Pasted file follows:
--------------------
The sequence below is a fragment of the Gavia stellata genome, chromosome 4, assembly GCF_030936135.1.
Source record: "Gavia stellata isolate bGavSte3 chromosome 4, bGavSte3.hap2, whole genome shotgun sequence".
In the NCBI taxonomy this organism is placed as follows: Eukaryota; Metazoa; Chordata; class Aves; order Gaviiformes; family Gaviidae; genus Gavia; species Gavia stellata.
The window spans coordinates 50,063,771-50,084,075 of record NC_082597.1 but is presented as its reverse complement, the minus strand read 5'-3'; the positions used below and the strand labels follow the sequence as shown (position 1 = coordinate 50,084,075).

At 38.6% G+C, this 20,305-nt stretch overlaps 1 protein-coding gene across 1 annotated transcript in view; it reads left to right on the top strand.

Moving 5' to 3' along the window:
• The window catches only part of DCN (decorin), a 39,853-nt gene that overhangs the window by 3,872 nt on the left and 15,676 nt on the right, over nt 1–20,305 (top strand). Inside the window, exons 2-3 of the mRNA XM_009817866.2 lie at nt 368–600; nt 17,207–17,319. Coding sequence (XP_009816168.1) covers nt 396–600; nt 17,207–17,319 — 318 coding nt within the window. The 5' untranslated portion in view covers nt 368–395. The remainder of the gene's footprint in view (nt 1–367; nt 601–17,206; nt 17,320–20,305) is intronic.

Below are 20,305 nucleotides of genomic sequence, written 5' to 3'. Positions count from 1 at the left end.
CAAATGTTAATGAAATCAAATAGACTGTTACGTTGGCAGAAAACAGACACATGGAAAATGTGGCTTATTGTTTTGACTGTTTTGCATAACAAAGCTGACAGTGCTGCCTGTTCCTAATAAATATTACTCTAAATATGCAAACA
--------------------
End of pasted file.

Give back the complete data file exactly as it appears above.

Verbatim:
The sequence below is a fragment of the Gavia stellata genome, chromosome 4, assembly GCF_030936135.1.
Source record: "Gavia stellata isolate bGavSte3 chromosome 4, bGavSte3.hap2, whole genome shotgun sequence".
In the NCBI taxonomy this organism is placed as follows: Eukaryota; Metazoa; Chordata; class Aves; order Gaviiformes; family Gaviidae; genus Gavia; species Gavia stellata.
The window spans coordinates 50,063,771-50,084,075 of record NC_082597.1 but is presented as its reverse complement, the minus strand read 5'-3'; the positions used below and the strand labels follow the sequence as shown (position 1 = coordinate 50,084,075).

At 38.6% G+C, this 20,305-nt stretch overlaps 1 protein-coding gene across 1 annotated transcript in view; it reads left to right on the top strand.

Moving 5' to 3' along the window:
• The window catches only part of DCN (decorin), a 39,853-nt gene that overhangs the window by 3,872 nt on the left and 15,676 nt on the right, over nt 1–20,305 (top strand). Inside the window, exons 2-3 of the mRNA XM_009817866.2 lie at nt 368–600; nt 17,207–17,319. Coding sequence (XP_009816168.1) covers nt 396–600; nt 17,207–17,319 — 318 coding nt within the window. The 5' untranslated portion in view covers nt 368–395. The remainder of the gene's footprint in view (nt 1–367; nt 601–17,206; nt 17,320–20,305) is intronic.

Below are 20,305 nucleotides of genomic sequence, written 5' to 3'. Positions count from 1 at the left end.
CAAATGTTAATGAAATCAAATAGACTGTTACGTTGGCAGAAAACAGACACATGGAAAATGTGGCTTATTGTTTTGACTGTTTTGCATAACAAAGCTGACAGTGCTGCCTGTTCCTAATAAATATTACTCTAAATATGCAAACA